Electric Cars

In a series of tweets today, Tesla CEO Elon Musk talked about future plans for Tesla’s Full Self-Driving capability.  Notably, three weeks from now on November 1, Tesla will go through with a planned price increase for Full Self Driving software, increasing the price by $1,000.

The software currently costs $6,000 as an option on any Tesla vehicle.  This cost will rise to $7,000 at the end of this month.

Despite the name, the “Full Self Driving” package does not make any Tesla car actually capable of driving itself with no human intervention.  That capability is expected to be rolled out over the course of the coming years.

Tesla’s Full Self Driving option has received a lot of changes over the course of the last year.  Previously there was a differentiation between “Enhanced Autopilot” and “Full Self Driving” packages, but now Tesla unbundled some Enhanced Autopilot features to make them standard, and wrapped the rest of the features into the Full Self Driving package.  Tesla describes the differences between the features on their website here.

This price increase follows the recent release of Tesla’s “Smart Summon” feature as part of the new V10 software.  With this feature, owners can open the Tesla app and have their car come to them across a parking lot or other non-public road area, navigating at low speeds with no driver.

Tesla has committed to gradual price increases as more software capabilities get rolled out.  Earlier this year, Tesla planned to increase the price in August, then postponed that increase until after the release of smart summon.  Since smart summon is now out, Tesla is going forward with the promised increase.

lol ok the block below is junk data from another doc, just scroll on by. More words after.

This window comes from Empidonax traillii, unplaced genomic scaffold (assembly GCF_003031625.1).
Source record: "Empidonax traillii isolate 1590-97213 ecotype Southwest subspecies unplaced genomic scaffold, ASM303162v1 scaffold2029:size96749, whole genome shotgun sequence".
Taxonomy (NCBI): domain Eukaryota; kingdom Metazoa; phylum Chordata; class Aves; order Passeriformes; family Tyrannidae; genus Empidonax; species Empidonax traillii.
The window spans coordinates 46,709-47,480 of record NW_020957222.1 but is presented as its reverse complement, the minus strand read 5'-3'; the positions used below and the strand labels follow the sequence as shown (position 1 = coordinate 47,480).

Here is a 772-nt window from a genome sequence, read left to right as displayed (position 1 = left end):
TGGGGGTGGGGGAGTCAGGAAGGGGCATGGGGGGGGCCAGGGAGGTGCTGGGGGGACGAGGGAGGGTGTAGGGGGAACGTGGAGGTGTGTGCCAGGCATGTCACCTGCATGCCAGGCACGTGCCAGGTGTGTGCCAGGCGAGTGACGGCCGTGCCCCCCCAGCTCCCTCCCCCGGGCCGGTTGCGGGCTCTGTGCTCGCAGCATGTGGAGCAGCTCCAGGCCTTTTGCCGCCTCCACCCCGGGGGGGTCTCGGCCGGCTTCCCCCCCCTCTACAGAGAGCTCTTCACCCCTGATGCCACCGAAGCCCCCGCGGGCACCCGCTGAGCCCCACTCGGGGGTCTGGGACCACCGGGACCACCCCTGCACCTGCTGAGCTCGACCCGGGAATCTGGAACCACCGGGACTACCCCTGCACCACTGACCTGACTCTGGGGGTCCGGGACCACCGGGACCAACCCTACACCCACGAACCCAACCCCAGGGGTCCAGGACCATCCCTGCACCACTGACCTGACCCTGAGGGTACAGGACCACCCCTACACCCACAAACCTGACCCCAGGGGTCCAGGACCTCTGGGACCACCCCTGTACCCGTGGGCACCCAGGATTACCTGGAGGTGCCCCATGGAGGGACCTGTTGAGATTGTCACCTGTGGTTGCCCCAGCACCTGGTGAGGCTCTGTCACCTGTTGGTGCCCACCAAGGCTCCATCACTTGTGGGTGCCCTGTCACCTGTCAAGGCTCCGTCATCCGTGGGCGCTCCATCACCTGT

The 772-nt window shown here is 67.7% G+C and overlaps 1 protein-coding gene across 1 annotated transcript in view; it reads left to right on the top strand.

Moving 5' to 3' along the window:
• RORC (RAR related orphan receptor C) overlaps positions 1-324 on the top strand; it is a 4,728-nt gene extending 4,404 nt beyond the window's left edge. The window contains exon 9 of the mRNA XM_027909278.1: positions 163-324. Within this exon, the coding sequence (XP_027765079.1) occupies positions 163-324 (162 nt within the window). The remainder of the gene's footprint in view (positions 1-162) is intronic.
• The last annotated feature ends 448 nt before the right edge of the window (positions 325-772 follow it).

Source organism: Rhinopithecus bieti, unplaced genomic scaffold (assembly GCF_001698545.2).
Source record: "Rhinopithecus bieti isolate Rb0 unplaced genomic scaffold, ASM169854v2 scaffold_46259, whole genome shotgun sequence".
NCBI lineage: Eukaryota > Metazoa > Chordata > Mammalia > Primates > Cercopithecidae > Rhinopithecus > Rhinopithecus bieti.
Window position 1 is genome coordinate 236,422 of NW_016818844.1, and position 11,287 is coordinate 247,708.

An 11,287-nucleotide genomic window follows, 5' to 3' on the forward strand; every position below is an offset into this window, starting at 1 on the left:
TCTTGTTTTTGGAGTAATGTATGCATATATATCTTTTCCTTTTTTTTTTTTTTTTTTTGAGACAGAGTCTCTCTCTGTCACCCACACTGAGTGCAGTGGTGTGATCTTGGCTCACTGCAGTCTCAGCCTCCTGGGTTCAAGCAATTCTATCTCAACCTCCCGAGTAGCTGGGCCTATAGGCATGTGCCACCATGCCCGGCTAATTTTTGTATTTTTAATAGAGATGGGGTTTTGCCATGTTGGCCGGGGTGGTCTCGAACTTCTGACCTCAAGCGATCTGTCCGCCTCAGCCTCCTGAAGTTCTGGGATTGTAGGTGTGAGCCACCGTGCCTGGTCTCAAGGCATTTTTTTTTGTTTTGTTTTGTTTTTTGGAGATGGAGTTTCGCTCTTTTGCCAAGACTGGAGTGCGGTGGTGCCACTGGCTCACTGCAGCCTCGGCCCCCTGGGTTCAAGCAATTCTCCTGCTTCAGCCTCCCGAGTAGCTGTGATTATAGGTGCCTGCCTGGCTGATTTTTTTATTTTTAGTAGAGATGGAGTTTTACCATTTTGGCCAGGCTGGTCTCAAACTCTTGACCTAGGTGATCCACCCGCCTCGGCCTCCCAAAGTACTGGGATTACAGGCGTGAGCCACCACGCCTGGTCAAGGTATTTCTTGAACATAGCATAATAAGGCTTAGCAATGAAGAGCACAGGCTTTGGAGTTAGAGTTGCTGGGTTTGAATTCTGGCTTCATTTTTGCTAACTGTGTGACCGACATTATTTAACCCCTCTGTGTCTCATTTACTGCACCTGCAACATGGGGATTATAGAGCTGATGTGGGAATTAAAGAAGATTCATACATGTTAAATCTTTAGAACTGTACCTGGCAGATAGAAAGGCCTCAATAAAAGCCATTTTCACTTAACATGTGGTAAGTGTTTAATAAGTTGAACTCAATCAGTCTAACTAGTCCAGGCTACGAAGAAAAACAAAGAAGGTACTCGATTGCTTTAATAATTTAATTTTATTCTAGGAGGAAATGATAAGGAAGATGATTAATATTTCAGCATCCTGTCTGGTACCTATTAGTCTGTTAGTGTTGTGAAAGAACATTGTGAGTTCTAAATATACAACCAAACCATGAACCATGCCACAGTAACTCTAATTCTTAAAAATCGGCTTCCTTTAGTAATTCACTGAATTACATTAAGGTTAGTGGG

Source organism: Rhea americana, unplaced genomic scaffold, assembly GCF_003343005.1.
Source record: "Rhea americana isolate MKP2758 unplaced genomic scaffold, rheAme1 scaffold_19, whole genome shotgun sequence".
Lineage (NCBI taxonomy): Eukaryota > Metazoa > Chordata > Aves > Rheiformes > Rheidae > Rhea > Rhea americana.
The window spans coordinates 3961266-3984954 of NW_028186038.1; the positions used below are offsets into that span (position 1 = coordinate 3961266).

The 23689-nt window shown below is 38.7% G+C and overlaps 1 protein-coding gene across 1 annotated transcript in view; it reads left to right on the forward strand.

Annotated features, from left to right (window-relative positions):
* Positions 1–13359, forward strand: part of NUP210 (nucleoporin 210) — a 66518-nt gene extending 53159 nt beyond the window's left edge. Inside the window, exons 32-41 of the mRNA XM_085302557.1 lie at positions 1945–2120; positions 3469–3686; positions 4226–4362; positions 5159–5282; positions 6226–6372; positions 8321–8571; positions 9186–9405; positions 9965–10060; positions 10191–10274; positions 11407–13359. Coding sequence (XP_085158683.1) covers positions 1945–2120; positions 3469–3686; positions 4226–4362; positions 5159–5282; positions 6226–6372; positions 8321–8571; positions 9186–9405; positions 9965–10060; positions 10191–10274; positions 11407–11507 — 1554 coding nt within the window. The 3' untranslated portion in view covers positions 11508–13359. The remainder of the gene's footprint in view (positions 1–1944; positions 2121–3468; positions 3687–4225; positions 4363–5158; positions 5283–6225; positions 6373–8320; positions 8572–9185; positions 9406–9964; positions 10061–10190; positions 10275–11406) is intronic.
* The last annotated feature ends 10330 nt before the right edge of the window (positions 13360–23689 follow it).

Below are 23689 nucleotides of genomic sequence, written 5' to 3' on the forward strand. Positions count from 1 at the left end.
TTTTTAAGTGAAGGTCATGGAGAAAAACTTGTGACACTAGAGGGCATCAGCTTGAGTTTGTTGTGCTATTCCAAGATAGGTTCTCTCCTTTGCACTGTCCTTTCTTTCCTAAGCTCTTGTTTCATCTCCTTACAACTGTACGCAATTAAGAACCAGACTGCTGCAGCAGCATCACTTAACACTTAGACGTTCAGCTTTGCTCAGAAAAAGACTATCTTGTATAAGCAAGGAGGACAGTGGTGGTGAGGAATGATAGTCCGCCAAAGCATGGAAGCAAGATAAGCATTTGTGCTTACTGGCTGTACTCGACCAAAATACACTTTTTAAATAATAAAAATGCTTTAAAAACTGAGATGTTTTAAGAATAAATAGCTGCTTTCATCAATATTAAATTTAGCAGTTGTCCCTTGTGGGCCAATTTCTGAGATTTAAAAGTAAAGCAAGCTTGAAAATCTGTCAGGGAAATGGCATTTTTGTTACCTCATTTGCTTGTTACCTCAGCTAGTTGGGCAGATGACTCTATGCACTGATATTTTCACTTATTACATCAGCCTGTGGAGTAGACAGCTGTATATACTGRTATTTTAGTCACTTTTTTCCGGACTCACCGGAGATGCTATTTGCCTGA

In the long term, Musk has even stated that Tesla plans to stop selling cars at consumer-accessible prices once self-driving is solved, as he believes it will be more profitable for the company to run cars as taxis than to sell them to end customers.

This all relies on the implementation of the Tesla Network, Tesla’s planned self-driving robotaxi fleet which owners will be able to participate in.  Musk thinks that owners will be able to make a career out of managing a fleet of robotaxis:

Tesla Network is not currently implemented, and we don’t have a solid timeline on when it will be implemented (though Tesla says they want to release a tesla network electrek.co prior to the robotaxi rollout).  Tesla does keep moving forward on driver-assist features, but nothing the cars can do today can truly be called “self-driving.”

Musk also talked about the promised “Hardware 3.0” upgrade, to install Tesla’s new “FSD Computer” into cars which have purchased Full Self Driving.  The hardware inside these cars is not currently capable of running Tesla’s future self-driving software, but Tesla has engineered a much more capable computer to allow for eventual advances.

Tesla recently started installing these retrofits in some cars, but it will take some time to get around to every car.  Today, Musk mentioned the logistic problems involved with upgrading tens of thousands of cars without putting undue stress on Tesla’s already-overtaxed service centers:

Given that these computers don’t actually provide a tangible benefit in current cars yet, it’s no big deal to have to wait.  Their enhanced computing power is not yet being used by the Full Self Driving system, since that software isn’t even enabled yet.  So owners will have to wait patiently, and Tesla will reach out when these computers are available.

Finally, Musk also hinted at an upcoming release.  Autopilot currently cannot read street signs and traffic lights, though we know that the software is capable of distinguishing them.  Some hackers have even managed to enable a development feature which enables cars to stop at stop lights on their own.

When asked by one tweeter for word on when the car will have this capability in public release, Musk had a simple reply:

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